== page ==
He added that he’s talked extensively to the White House and Homeland Security Department: “They understand that this is a real concern and they’re putting together a plan, I just haven’t seen a plan that looks sufficient.””
“Another question is whether, in going for broke trying to pass their dream bill, Democrats will have missed an opportunity to get less sweeping but still significant reforms enacted. Washington is abuzz with news that some Republican senators want to engage in talks about reforming the Electoral Count Act — the law Trump tried to use to get Congress and Vice President Pence to throw out Biden’s wins in key states. Yet leading Democrats like Schumer have so far voiced skepticism of those efforts.
Whether any GOP reform offer is worthwhile depends on the details, and it’s possible no deal will come together. But right now, the alternative appears to be getting no reforms at all.
The unpleasant reality for Democrats is that they’ll only be in a position to pass the agenda they say is necessary if they manage to win more elections. Yet their prospects for doing that in 2022 look bleak, considering Biden’s grim approval numbers. There’s still a chance to make the bipartisan deals they can now, and try to win more elections later. But the time for tilting at windmills is drawing to a close.”
“”The Build Back Better Act relies on a number of arbitrary sunsets and expirations to lower the official cost of the bill,” explains the Committee for a Responsible Federal Budget (CRFB), a nonprofit that advocates for balanced budgets. The group’s newly updated analysis of the Build Back Better plan finds that the package will cost an estimated $4.8 trillion over 10 years if all provisions are made permanent—double the price tag applied by the CBO last month.”
“several key parts of the bill are designed to game the CBO’s method for scoring the cost of legislation by setting arbitrary expiration dates even though lawmakers obviously intend for those policies to be permanent fixtures. Probably the best example is the expanded child tax credit, which would expire after just a single year. Other parts of the bill, including the universal pre-K funding and new subsidies for child care, would expire after six years. Expanded subsidies through the Affordable Care Act would last until 2025.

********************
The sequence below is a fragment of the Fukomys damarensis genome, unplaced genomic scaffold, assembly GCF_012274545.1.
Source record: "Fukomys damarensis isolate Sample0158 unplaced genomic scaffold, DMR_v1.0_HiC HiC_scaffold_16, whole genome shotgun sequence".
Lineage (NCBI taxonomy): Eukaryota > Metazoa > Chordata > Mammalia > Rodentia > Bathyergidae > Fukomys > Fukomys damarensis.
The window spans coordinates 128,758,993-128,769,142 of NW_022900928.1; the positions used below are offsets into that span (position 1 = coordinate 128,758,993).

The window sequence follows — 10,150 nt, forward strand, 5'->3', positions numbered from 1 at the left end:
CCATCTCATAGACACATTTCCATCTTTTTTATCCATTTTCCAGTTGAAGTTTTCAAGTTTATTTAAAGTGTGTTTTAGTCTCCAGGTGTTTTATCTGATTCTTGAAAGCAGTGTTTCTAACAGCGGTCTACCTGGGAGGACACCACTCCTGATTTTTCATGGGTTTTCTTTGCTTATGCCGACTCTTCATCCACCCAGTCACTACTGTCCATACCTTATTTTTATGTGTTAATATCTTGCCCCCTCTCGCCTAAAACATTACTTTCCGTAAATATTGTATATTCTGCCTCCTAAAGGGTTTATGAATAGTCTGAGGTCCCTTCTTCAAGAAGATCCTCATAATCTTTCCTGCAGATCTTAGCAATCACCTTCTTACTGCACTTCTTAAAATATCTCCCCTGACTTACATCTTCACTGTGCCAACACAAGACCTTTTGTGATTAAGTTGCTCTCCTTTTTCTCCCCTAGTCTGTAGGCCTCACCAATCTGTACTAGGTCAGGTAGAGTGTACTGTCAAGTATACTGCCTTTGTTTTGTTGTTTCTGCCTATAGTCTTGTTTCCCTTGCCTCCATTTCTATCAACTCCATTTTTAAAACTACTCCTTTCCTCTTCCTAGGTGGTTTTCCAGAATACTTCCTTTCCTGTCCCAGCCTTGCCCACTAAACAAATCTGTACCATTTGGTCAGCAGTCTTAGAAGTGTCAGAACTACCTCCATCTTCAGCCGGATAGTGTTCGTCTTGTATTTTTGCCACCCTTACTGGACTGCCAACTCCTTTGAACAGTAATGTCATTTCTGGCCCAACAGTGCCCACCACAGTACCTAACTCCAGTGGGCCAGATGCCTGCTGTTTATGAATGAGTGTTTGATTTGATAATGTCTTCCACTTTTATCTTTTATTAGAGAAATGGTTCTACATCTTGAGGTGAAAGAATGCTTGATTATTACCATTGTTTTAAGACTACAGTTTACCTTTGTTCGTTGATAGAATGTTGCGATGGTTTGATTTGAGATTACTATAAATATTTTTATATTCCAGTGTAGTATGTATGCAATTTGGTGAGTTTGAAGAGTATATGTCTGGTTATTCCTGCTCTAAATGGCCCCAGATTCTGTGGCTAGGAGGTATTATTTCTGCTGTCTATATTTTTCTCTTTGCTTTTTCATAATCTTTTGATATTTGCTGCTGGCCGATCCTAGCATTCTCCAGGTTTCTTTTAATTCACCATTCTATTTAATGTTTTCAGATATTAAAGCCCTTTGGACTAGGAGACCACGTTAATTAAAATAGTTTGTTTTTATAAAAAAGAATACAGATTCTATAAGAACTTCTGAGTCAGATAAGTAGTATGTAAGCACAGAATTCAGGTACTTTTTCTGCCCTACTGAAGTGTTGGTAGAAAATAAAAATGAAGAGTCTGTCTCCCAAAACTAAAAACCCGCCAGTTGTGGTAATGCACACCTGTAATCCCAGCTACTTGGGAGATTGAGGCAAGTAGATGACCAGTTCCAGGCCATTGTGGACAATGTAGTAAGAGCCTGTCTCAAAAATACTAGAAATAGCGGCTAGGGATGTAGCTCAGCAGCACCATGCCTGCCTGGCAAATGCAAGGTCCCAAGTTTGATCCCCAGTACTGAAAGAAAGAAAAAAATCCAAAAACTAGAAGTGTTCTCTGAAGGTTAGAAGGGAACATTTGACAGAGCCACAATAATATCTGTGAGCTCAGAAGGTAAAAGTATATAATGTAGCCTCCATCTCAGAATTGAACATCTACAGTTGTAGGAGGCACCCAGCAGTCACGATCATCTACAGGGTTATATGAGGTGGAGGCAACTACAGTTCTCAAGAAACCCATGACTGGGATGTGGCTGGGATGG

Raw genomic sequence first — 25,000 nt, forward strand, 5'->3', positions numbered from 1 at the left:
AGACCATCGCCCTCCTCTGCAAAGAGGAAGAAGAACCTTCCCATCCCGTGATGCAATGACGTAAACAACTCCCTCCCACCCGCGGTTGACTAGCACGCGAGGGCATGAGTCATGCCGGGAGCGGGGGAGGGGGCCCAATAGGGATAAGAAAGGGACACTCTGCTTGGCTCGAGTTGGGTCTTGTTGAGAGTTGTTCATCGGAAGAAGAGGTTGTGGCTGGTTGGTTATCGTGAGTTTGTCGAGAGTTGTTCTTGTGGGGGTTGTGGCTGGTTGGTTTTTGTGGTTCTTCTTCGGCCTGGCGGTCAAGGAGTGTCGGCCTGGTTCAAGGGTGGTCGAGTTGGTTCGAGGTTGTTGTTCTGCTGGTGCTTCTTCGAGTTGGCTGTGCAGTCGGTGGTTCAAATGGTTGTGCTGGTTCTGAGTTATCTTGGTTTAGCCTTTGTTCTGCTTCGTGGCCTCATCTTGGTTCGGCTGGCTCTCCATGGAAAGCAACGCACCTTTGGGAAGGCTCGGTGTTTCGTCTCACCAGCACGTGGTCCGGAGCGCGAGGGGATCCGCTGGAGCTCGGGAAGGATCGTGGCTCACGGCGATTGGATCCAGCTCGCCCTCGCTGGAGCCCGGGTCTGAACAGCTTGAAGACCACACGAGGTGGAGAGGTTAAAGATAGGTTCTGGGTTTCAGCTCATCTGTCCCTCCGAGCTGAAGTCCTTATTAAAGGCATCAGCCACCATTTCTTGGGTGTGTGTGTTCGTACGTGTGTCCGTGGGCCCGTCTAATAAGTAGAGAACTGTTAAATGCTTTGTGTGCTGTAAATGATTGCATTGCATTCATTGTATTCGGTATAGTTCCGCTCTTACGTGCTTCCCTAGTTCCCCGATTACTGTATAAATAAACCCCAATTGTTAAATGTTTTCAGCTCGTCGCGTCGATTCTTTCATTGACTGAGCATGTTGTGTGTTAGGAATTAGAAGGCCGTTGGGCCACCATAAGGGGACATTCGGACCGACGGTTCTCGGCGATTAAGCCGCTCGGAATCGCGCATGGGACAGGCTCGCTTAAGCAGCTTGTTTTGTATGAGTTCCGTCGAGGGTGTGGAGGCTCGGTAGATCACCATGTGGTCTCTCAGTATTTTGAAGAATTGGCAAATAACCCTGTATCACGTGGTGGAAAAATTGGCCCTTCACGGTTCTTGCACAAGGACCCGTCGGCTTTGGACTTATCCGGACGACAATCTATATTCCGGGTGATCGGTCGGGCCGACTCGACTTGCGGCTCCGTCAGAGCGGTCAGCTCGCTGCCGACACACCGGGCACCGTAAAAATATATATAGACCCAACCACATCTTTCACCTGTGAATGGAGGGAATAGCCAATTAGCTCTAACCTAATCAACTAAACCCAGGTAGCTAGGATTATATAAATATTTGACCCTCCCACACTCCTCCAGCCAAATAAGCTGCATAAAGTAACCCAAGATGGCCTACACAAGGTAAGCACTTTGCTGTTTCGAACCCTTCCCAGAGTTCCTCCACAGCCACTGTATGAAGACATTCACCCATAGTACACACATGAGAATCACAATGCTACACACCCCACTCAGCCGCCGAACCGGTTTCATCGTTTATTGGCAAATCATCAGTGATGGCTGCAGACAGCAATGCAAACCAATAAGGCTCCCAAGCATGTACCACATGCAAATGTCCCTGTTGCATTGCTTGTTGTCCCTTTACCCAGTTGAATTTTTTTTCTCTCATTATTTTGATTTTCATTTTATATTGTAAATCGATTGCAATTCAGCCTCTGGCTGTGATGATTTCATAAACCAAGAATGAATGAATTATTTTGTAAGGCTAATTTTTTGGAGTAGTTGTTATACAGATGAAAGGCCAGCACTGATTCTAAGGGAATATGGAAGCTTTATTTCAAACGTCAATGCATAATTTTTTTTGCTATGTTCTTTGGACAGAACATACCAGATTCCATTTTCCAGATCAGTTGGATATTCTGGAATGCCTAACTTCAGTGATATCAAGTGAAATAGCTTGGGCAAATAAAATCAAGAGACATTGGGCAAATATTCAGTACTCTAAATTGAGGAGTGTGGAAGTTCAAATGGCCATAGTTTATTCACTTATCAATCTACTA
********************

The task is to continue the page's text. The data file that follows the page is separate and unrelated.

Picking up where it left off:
With all those gimmicks in place, the CBO assessment of the bill projects that it will cost about $1.8 trillion and add about $367 billion to the deficit over the next decade.
If all the Build Back Better plan’s proposals were made permanent, however, the final price tag would be $4.8 trillion, and the bill would add about $2.8 trillion to the deficit, according to the CRFB.
“To be sure, lawmakers may choose not to extend some or all of these provisions,” the CRFB analysis states. “However, if they do, they would need to more than double current offsets in order for the bill and the extensions to be paid for. The alternative would be a substantial increase in the debt.””
“many progressives still seem reluctant to engage in any sort of deeper introspection into why they may have alienated former members of their base. Many prefer to cling to the concept of “asymmetric polarization” that blames the widening split solely on conservatives because Republicans have moved farther to the right than Democrats have to the left.